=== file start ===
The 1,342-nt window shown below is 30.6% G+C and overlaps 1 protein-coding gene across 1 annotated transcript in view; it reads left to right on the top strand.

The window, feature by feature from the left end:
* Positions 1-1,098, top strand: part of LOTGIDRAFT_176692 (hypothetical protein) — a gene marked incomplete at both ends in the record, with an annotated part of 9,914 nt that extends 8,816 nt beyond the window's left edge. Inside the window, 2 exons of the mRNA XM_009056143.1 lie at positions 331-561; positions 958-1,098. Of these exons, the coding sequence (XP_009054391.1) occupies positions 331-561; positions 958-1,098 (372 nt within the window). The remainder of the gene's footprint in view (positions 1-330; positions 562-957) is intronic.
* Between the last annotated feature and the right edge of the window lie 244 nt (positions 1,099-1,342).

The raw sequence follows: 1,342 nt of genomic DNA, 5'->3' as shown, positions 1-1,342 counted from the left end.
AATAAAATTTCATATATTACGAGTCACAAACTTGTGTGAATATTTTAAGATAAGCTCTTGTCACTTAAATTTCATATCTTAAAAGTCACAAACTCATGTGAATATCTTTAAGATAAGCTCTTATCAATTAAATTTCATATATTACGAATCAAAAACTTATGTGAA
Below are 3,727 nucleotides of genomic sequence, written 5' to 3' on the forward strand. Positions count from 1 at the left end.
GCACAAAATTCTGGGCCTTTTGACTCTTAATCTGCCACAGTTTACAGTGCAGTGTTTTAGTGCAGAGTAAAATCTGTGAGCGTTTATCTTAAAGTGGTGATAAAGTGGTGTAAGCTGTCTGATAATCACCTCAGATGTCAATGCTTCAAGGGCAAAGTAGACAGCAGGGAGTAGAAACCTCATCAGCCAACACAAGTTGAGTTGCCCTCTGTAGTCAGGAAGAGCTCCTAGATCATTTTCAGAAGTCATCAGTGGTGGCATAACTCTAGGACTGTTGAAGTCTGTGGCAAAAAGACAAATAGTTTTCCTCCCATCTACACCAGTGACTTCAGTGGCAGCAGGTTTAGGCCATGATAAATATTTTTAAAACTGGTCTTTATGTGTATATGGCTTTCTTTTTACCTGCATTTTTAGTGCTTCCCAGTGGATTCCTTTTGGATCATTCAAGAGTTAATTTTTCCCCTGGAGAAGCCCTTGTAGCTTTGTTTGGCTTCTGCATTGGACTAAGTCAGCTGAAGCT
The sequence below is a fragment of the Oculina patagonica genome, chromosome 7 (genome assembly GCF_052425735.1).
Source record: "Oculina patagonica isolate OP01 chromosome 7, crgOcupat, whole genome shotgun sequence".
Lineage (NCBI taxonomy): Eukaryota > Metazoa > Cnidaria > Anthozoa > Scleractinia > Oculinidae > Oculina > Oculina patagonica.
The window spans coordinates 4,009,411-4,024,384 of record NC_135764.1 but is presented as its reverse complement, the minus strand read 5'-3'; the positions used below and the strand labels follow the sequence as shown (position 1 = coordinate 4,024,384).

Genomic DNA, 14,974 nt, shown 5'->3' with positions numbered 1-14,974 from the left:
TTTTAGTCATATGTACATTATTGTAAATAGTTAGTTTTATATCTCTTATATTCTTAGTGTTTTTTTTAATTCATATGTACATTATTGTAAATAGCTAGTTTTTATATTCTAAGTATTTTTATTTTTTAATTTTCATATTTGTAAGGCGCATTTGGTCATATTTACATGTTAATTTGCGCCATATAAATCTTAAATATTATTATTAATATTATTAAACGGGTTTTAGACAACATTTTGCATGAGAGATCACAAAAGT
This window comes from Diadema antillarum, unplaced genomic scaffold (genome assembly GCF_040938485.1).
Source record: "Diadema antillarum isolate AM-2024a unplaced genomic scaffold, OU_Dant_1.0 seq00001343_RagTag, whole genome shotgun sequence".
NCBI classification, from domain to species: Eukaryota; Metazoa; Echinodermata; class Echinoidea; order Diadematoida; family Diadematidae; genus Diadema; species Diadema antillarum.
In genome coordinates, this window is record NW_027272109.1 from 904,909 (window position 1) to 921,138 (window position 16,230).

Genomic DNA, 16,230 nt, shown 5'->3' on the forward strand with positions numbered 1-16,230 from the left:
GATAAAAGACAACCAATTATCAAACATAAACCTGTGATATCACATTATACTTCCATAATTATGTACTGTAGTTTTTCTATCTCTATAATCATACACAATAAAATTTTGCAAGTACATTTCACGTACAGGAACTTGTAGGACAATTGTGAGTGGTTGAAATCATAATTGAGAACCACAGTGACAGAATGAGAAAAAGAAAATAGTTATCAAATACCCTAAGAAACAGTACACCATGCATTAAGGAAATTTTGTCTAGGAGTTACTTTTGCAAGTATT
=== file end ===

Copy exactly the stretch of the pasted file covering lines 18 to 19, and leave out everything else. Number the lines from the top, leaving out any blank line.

In genome coordinates, this window is record NW_027272109.1 from 904,909 (window position 1) to 921,138 (window position 16,230).

Genomic DNA, 16,230 nt, shown 5'->3' on the forward strand with positions numbered 1-16,230 from the left: